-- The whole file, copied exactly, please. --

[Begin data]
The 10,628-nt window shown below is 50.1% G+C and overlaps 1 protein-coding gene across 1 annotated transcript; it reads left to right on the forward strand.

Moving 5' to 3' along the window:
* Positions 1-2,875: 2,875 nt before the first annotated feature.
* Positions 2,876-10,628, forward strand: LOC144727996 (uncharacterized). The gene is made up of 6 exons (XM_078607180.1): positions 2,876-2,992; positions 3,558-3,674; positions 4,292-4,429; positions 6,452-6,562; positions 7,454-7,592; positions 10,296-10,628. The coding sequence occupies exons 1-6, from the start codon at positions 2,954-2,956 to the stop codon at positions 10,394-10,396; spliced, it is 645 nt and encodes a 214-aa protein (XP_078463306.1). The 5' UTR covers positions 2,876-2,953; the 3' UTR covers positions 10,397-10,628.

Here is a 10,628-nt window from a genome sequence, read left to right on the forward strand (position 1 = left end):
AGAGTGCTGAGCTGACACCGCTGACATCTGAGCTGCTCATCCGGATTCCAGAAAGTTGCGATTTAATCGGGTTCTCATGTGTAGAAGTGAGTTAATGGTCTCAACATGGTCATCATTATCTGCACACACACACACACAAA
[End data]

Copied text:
The 10,628-nt window shown below is 50.1% G+C and overlaps 1 protein-coding gene across 1 annotated transcript; it reads left to right on the forward strand.

Moving 5' to 3' along the window:
* Positions 1-2,875: 2,875 nt before the first annotated feature.
* Positions 2,876-10,628, forward strand: LOC144727996 (uncharacterized). The gene is made up of 6 exons (XM_078607180.1): positions 2,876-2,992; positions 3,558-3,674; positions 4,292-4,429; positions 6,452-6,562; positions 7,454-7,592; positions 10,296-10,628. The coding sequence occupies exons 1-6, from the start codon at positions 2,954-2,956 to the stop codon at positions 10,394-10,396; spliced, it is 645 nt and encodes a 214-aa protein (XP_078463306.1). The 5' UTR covers positions 2,876-2,953; the 3' UTR covers positions 10,397-10,628.

Here is a 10,628-nt window from a genome sequence, read left to right on the forward strand (position 1 = left end):
AGAGTGCTGAGCTGACACCGCTGACATCTGAGCTGCTCATCCGGATTCCAGAAAGTTGCGATTTAATCGGGTTCTCATGTGTAGAAGTGAGTTAATGGTCTCAACATGGTCATCATTATCTGCACACACACACACACAAA